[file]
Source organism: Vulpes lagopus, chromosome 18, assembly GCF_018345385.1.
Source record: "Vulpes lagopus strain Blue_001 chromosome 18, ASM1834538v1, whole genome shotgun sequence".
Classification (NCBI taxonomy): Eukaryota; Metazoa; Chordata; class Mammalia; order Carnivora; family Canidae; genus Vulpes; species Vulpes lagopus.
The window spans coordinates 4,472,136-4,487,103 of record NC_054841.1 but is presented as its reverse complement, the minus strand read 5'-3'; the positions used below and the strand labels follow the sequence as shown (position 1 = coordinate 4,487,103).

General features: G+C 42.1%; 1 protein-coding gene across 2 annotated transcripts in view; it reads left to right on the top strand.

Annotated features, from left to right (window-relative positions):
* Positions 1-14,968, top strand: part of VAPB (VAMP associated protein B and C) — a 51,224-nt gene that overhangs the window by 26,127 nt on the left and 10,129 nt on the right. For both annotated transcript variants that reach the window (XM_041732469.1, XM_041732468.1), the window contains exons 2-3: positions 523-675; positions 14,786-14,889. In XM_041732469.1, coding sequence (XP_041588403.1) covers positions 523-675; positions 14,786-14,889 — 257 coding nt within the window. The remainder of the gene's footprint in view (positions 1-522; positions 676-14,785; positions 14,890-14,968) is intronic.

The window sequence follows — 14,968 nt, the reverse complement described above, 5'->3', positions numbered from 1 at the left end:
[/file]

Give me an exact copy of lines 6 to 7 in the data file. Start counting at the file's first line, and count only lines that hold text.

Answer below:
Annotated features, from left to right (window-relative positions):
* Positions 1-14,968, top strand: part of VAPB (VAMP associated protein B and C) — a 51,224-nt gene that overhangs the window by 26,127 nt on the left and 10,129 nt on the right. For both annotated transcript variants that reach the window (XM_041732469.1, XM_041732468.1), the window contains exons 2-3: positions 523-675; positions 14,786-14,889. In XM_041732469.1, coding sequence (XP_041588403.1) covers positions 523-675; positions 14,786-14,889 — 257 coding nt within the window. The remainder of the gene's footprint in view (positions 1-522; positions 676-14,785; positions 14,890-14,968) is intronic.